JERUSALEM (Feb. 24)
The World Union for Progressive Judaism, representing Reform, Jewry in the United States and around the world, has asked Religious Affairs Minister Aharon Abu-Hatzeira for recognition of its rabbis, under law, as registrars of marriages. Abu-Hatzeira, a member of the National Religious Party, is expected to reject the request, in which case the Progressive movement said it would appeal to the Israeli Supreme Court.
Marriages and all other Jewish religious functions relating to family life in Israel are the exclusive domain of the Orthodox rabbinate. The Progressives announced their request to the Ministry of Religions and their intention to go to the high court, at the opening here last week of the 21st Conference of the World Union for Progressive Judaism. About 1000 delegates from abroad and from the growing Reform movement in Israel are attending. The conference was preceded by the ordination of the first Israeli Reform rabbi in Israel, Mordechai Rotem, last Tuesday. The movement also plans to found a second kibbutz, following the success of its initial kibbutz, Yahel in the Arava region.
EXCEPTIONS TO RABBINATE AUTHORITY CITED
In its request to Abu-Hatzeira, the Reform movement noted that several bodies other than the Chief Robbinate of Israel are recognized by law as registrars of marriages. These are, apart from the Christian, Moslem and Druze denominations, the Rabbinical Council of the Agudat Israel–which does not recognize the Chief Rabbinate–and the court of the Edo Haredit in Jerusalem which does not recognize the legitimacy of the State of Israel in many respects.
Another registrar, not within the Chief Rabbinate framework, is Rabbi Menahem Hacohen a Labor Party MK and rabbi of the moshav movement. The Reform movement has asked that two Reform rabbis be similarly recognized according to regulations that the Minister of Religions is empowered to issue.
"We will never agree to a situation in which the Jewish State, for coalition considerations, gives exclusivity to one stream in Judaism," declared Rabbi Richard Hirsch, Secretary General of the World Union. Hirsch, who has lived in Israel for several years, represents the world Reform movement on the World Zionist Organization Executive. He and other Reform rabbis cited the recent marriage of Karen Dickenstein and Howard Levine, both of Kibbutz Yahel, which was solemnized by a Reform rabbi. Adi Assavi and then duly registered by the Chief Rabbi of Eilat, Moshe Hodaya. They said that later, Hodaya was pressured into announcing that he would not register such marriages in the future.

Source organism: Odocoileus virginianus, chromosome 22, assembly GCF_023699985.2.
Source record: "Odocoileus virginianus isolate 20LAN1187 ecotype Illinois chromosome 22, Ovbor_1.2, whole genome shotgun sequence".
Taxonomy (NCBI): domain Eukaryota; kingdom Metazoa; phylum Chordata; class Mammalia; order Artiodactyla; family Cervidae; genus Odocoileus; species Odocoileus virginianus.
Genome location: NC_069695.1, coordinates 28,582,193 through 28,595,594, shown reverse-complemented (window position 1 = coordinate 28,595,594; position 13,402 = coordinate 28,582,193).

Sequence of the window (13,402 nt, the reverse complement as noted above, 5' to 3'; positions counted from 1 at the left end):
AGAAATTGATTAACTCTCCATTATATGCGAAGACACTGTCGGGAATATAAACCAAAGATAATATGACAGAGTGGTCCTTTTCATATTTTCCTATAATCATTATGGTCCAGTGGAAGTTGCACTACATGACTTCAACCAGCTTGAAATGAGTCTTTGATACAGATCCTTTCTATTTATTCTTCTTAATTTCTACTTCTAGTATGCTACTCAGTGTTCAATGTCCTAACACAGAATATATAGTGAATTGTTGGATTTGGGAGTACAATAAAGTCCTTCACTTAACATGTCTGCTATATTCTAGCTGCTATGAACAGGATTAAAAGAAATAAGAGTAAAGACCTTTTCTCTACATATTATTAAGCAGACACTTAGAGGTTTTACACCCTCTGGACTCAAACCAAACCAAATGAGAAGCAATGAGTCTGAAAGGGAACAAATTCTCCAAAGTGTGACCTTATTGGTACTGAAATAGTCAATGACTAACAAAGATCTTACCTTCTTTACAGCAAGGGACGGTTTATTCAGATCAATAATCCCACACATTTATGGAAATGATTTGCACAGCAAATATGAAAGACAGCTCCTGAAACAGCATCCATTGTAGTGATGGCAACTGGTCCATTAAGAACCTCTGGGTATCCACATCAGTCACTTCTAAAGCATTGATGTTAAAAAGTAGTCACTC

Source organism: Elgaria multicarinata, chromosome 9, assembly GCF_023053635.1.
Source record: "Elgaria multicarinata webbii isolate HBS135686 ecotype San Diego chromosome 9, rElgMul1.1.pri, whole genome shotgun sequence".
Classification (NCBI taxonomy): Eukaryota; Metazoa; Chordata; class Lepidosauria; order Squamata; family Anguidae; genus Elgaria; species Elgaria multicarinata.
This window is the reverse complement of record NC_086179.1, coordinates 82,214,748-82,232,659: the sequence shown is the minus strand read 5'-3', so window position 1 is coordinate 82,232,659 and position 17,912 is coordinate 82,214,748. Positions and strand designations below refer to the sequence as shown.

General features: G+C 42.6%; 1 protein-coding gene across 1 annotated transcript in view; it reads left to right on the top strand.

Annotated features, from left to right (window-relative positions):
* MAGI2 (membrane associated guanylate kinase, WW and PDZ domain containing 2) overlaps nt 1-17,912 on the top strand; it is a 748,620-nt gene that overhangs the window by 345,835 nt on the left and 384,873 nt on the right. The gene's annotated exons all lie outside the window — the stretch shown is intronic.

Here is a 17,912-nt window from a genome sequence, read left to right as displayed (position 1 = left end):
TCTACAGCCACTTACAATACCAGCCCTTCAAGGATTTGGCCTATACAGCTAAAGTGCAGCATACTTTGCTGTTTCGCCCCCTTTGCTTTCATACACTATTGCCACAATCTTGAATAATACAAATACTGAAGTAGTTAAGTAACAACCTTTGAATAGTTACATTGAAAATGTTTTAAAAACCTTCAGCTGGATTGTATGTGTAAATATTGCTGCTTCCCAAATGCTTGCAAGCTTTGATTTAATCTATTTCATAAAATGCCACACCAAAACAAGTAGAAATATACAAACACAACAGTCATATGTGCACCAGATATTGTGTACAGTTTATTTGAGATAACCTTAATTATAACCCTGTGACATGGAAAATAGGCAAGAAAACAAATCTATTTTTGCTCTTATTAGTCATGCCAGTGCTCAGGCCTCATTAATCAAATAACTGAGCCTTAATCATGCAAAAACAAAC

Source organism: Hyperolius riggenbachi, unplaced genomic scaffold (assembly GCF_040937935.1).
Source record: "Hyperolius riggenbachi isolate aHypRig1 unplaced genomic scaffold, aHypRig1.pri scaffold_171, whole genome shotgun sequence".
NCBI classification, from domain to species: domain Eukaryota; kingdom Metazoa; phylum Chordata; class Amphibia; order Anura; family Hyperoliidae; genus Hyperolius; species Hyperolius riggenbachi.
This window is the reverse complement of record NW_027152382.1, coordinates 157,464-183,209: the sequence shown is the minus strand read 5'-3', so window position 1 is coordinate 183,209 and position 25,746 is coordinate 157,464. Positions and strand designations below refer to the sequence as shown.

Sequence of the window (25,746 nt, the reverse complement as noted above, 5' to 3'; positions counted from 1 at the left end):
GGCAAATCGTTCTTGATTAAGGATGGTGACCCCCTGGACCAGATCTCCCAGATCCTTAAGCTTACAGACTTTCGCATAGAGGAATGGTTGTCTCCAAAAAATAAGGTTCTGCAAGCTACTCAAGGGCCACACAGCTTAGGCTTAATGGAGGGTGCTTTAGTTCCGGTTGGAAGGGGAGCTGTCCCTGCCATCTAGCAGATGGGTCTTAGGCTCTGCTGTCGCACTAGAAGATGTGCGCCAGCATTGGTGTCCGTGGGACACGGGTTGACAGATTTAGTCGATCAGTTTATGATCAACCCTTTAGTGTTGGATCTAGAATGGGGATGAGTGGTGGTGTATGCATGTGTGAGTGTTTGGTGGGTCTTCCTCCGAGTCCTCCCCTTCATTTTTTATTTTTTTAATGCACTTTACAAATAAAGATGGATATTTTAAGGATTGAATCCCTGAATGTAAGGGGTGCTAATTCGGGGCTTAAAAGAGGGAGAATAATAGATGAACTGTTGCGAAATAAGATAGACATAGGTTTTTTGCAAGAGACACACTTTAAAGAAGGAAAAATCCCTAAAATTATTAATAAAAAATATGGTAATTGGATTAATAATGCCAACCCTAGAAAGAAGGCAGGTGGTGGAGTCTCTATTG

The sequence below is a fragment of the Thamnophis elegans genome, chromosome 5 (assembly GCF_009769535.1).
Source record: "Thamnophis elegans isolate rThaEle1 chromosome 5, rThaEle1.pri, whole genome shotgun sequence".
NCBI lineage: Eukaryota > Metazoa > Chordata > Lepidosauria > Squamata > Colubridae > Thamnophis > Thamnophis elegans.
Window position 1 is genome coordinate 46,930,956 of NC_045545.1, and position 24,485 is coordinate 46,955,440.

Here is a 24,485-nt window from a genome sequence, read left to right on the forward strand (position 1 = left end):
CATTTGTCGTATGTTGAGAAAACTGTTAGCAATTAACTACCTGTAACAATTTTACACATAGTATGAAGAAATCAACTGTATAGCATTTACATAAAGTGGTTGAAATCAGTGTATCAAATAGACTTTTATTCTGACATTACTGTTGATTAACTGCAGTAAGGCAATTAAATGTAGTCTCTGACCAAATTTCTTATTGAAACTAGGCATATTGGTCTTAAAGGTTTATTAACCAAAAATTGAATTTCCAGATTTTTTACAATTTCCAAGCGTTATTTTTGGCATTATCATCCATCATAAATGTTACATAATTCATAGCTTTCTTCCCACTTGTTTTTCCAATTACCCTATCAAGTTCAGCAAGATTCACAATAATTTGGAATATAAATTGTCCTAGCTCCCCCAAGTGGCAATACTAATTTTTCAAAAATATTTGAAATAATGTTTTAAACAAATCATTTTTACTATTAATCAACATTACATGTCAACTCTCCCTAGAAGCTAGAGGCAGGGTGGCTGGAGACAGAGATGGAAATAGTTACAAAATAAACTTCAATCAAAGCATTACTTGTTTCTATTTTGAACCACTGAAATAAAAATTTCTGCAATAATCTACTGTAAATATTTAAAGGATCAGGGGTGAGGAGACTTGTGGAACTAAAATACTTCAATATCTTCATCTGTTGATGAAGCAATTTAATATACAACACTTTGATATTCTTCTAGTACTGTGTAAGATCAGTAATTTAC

CERTAIN MARRIAGES WOULD BE PRECLUDED
For this reason, the Reform leaders explained, they felt they could no longer rely on the good will of the Orthodox registrars and must demand the right for Reform rabbis to become "register authorities." Hirsch and the World Union’s legal aide said they would not perform marriages that are not recognized by Israeli law, such as between a Jew and a person of illegitimate birth or between a Jew and a non-Jew. But they gave no commitment regarding marriages that Orthodox rabbis refuse to perform, such as between a Cohen and a divorced person, but which, if performed abroad, are recognized ex post facto by the Israeli courts.
Hirsch said that the Issue of which marriages would be performed could be included in the "dialogue" which he hoped would develop between the Religious Affairs Minister and the Reform movement in connection with its request for recognition. Hirsch maintained that the non-recognition of Reform and Conservative rabbis as marriage registrars is "more than any other problem a factor that injects divisiveness and friction between Israel and world Jewry." He said he "could speak for the Conservative movement too" an this matter.
He asked, how could the State of Israel, which solicited Reform and Conservative Jewry’s moral, political and economic support refuse to permit Reform and Conservative rabbis "to function in Israel as they do in every other country?" He said that "several" couples living in Israel are waiting to be married by a Reform rabbi and intend to be married in the next few weeks. Therefore, the Reform movement’s demand for recognition is urgent and immediate, he said.
Premier Menachem Begin, who addressed a dinner of the World Union Thursday night, avoided any mention of the marriages issue, which is politically explosive.